Name of Assigned Judge or Magistrate Judge Matthew F. Kennelly Sitting Judge if Other than Assigned Judge
For the reasons stated below, the Court denies defendants' motion for summary judgment [docket no. 21]. O[ For further details see text below.] Docketing to mail notices.
Edgar Marshall has sued Chicago police officer Salvatore Ruggiero and the City of Chicago. He asserts claims of unreasonable seizure and unreasonable search under 42 U.S.C. § 1983 and malicious prosecution under state law. His claims arise from a traffic stop that took place on July 3, 2009. The case is set for trial on June 13, 2011. The defendants have moved for summary judgment on Count 1 (unreasonable seizure), Count 4 (malicious prosecution) and Count 5 (respondeat superior on the malicious prosecution claim). They contend that Ruggiero had probable cause to stop Marshall and that Marshall has no evidence of malice. As to Count 1, they also contend that Ruggiero is entitled to qualified immunity.
The Court denies the motion because there is a genuine, and fundamental, factual dispute regarding the events that led to Ruggiero's stop of Marshall. This dispute will require, among other things, credibility assessments. In the Court's view, the existence of a genuine factual dispute is not a close question by any stretch of the imagination.
Before Ruggiero curbed Marshall's car, a luxury car (albeit one that was a several years old), Marshall was driving west on Augusta Boulevard in the Humboldt Park neighborhood of Chicago. The citation that Ruggiero gave Marshall stated that he had failed to stop at a stop sign at 3700 West Augusta. That is the intersection of Augusta and Lawndale. It is undisputed, however, that there was no stop sign at that intersection.
Defendants now contend that Ruggiero made a mistake on a citation and that in fact he saw Marshall fail to stop completely at a stop sign at the corner of Augusta and Ridgeway. That intersection is located at 3732 West Augusta. At his deposition, however, Marshall testified that he did not run any stop signs on Augusta. Id. 169. A jury reasonably could believe this testimony and find from this and other evidence that Ruggiero lacked probable cause to stop Marshall for failing to stop either at Ridgeway or at Lawndale.
In their motion, defendants seize on Marshall's testimony that he did not come to a stop, or to a complete stop, at the intersection of Augusta and Ridgeway. Id. 57-58. But in that same passage, Marshall stated that there was no stop sign at that intersection. Id. 58. And this came after a series of questions in which he stated that he did not know whether there was a stop sign at that intersection (though apparently there was). Id. 56-57. In context, a reasonable jury could find that Marshall had a failure of recollection regarding whether there was a stop sign at that intersection and was saying nothing more than that he did not come to a stop if there was no stop sign. A reasonable jury likewise could find that Marshall's testimony that he did not run any stop signs on Augusta carries the day. Defendants' motion essentially ignores the fact that on a motion for summary judgment, the Court must view the evidence in the light most favorable to the non-movant, in this case Marshall.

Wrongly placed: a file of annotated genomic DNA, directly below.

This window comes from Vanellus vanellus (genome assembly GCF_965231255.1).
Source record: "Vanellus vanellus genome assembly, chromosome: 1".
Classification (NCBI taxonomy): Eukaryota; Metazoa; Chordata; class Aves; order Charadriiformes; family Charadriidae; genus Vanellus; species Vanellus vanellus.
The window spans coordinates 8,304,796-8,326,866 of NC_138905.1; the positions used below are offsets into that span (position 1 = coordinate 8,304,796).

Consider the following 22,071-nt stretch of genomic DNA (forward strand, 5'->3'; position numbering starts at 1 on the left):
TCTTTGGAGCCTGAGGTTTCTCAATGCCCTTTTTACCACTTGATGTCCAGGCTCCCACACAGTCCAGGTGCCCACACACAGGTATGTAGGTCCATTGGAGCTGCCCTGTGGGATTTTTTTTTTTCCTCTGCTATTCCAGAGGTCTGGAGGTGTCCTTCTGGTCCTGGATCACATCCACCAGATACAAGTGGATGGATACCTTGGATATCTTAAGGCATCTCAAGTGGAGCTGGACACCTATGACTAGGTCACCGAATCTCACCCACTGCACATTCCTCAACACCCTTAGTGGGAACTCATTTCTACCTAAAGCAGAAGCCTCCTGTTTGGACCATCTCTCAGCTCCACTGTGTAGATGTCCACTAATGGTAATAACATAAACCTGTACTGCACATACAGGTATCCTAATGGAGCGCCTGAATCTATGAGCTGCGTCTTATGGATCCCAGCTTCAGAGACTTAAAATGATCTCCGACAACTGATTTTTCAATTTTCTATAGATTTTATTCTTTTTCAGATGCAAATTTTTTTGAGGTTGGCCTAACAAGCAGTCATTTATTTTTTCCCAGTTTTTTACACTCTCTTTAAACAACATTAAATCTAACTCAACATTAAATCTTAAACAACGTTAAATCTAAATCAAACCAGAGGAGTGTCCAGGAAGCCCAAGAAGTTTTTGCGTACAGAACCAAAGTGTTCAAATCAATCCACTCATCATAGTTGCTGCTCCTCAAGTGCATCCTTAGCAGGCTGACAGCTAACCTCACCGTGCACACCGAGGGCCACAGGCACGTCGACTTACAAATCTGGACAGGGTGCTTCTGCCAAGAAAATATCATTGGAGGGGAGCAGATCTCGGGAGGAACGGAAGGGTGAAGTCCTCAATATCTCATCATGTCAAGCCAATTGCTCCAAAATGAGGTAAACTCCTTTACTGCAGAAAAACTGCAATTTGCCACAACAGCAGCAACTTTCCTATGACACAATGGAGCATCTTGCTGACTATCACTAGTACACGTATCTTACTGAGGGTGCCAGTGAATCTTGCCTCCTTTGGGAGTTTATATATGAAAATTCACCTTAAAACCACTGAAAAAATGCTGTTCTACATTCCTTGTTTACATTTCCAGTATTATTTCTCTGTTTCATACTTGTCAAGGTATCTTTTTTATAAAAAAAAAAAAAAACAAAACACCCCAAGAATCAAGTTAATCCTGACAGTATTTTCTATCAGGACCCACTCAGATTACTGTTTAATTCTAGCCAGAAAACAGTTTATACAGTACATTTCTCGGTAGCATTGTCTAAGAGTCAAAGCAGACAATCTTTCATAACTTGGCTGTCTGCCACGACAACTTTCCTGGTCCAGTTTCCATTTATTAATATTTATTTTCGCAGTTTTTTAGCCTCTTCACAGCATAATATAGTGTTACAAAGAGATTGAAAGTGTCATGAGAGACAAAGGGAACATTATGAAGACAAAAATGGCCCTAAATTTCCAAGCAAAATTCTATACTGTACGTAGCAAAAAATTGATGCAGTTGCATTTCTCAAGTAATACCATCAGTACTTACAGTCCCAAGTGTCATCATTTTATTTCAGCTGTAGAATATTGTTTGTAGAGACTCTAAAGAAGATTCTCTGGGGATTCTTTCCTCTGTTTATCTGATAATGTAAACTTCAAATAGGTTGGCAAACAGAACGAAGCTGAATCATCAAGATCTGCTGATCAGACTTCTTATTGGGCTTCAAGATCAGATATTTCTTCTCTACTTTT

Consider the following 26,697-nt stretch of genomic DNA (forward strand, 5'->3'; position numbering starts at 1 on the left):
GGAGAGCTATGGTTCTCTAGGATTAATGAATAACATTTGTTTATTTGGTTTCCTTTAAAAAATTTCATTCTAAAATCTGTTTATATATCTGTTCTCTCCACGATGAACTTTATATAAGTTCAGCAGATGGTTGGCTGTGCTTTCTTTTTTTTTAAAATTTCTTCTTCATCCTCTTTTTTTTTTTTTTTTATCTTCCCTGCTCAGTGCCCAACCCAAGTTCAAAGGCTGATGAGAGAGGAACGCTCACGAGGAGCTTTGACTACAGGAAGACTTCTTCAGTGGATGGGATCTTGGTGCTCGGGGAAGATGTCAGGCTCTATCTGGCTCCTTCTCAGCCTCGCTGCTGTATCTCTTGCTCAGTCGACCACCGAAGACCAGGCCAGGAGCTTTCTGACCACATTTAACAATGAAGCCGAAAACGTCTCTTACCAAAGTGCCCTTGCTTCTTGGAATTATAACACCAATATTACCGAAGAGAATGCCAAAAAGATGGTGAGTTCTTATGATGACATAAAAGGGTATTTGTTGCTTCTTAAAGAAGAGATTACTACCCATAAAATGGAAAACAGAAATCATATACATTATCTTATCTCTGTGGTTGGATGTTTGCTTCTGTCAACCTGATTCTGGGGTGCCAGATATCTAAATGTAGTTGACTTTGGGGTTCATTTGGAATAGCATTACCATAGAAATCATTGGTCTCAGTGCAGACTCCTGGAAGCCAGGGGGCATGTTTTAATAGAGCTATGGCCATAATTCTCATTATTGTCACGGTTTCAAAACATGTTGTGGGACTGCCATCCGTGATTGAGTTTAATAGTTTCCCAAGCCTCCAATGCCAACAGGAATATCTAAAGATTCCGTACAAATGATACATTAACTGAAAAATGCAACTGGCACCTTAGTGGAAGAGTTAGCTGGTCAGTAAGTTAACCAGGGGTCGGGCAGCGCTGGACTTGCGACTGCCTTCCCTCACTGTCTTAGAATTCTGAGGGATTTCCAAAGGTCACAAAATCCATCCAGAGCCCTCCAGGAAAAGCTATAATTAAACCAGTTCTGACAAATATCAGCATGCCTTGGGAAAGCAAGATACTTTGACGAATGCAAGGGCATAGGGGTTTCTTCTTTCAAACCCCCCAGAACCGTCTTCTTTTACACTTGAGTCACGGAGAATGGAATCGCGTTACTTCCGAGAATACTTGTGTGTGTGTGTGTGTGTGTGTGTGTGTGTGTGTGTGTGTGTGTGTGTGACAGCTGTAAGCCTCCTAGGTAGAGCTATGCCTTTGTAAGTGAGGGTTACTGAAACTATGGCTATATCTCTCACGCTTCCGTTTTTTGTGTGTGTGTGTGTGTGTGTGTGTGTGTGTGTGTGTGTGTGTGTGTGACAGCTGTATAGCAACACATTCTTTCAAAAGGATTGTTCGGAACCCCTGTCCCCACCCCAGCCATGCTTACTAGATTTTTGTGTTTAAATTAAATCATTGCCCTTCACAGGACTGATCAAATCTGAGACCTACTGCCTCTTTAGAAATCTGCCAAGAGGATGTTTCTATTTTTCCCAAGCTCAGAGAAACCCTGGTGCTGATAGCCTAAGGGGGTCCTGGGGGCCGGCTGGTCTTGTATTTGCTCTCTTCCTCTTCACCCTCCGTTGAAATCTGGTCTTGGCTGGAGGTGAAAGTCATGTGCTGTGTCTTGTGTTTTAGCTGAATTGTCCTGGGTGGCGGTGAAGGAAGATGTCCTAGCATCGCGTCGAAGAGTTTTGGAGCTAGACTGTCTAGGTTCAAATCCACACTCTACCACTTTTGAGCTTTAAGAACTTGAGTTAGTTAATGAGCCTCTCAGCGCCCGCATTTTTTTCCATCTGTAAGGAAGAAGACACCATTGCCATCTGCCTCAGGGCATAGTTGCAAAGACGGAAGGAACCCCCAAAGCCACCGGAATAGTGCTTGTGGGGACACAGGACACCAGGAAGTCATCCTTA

Defendants' argument that Ruggiero is entitled to qualified immunity on the unlawful seizure claim is likewise meritless. First, the argument is not sufficiently developed to warrant consideration: defendants simply state the test for qualified immunity and say, without explanation or elaboration, that Marshall "cannot meet his burden." Defs.' Summ. Judg. Mem. at 5. Second, the same fundamental factual dispute that the Court has just described would require denial of summary judgment based on qualified immunity in any event. A fact finder will have to determine which of the two competing versions of the facts is more persuasive. The same dispute requires denial of summary judgment on the malicious prosecution claim, because a reasonable jury could find from the evidence that Ruggiero's citation of Marshall was entirely baseless and thus motivated by malice. See, e.g., Manning v. Dye, No. 02 C 372, 2004 WL 2496456, at *15 (N.D. Ill. Nov. 5, 2004) (malice can be inferred from absence of probable cause if circumstances are inconsistent with good faith).
Marshall contends that Ruggiero stopped him not because he violated the law but because he was driving a fancy car in a poorer neighborhood. The Court cannot say whether that is so. But Marshall is entitled to a trial on his claims.
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